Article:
When asked what the number one superfood she would recommend is, Dene answers simply: cold-pressed extra virgin olive oil. She says, “Olive oil contains a range of good mono-unsaturated fats and phenolic compounds which have been proven to increase HDL, the good cholesterol whilst reducing LDL, our bad cholesterol.” She goes on to explain that olive oil is wonderful for reducing inflammation, decreasing oxidative stress (an imbalance between free radicals and antioxidants in your body) and reducing blood pressure. 

Let’s take a closer look at the latest research on food that is said to reverse ailments.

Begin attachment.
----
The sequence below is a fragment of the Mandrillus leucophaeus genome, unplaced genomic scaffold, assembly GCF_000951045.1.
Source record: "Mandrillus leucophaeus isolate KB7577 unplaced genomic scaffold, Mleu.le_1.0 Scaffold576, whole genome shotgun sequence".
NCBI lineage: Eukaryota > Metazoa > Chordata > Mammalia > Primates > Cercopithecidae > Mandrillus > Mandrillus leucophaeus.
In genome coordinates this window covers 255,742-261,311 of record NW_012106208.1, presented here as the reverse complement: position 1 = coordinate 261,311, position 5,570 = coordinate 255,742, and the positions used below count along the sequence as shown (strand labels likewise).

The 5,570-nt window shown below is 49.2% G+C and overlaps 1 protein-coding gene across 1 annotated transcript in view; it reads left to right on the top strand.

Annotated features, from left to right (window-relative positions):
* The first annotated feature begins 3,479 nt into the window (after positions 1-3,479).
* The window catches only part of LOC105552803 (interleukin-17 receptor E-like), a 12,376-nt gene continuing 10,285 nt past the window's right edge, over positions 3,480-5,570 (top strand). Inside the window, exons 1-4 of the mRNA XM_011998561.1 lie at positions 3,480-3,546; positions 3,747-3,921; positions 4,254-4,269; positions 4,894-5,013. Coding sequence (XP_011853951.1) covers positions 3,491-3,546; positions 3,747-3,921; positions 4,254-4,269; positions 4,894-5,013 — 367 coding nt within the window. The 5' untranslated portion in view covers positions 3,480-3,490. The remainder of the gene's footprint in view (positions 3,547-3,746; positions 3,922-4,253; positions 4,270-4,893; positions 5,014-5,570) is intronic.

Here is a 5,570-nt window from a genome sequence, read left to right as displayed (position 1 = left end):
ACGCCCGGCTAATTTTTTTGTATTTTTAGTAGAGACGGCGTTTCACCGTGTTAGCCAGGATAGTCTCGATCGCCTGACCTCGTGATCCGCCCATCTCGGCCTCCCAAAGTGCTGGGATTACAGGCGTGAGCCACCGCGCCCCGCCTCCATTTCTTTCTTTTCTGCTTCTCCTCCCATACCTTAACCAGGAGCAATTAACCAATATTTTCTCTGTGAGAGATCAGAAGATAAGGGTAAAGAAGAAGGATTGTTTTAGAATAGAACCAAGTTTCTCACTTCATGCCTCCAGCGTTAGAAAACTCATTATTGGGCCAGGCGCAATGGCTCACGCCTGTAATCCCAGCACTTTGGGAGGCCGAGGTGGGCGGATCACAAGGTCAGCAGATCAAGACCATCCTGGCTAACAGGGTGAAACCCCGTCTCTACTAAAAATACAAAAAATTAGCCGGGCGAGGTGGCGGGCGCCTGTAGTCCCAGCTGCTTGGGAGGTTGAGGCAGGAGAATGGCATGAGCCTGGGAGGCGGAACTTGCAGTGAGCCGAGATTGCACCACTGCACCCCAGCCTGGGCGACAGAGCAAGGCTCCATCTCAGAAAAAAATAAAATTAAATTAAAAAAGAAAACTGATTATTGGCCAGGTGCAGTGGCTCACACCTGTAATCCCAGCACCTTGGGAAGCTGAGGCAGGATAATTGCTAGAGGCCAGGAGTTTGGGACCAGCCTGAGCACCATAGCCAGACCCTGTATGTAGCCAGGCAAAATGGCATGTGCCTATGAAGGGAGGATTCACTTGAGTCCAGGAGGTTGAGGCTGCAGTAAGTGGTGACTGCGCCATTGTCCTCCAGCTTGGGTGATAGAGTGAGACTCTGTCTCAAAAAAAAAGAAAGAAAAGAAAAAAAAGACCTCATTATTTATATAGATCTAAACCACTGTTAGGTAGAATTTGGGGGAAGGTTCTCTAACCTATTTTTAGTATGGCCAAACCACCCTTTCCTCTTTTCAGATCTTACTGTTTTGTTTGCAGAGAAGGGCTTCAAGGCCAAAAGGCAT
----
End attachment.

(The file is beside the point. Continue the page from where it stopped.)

High blood pressure is one of the main risk factors for death. Greger explains that in order to live a long and healthy life this is something we must address. In the western world, as we age our blood pressure tends to go up. However, in parts of rural Kenya and China, research shows that blood pressure actually goes down with age. Why? Dr. Greger credits it to the traditional diets that are plant-based, with meat eaten only on special occasions. This suggestion is supported by research from the American Heart Association, who has found plant-based eaters are the only people whose blood pressure goes down with age. Further studies suggest that it’s not all or nothing. You don’t need to be strictly plant-based to receive the benefits. Dr. Greger says, “Any movement we can make along the spectrum towards healthier eating can accrue significant health benefits.” According to the research, however, the best way to minimise blood pressure is to minimise meat. For more information on this study and more, see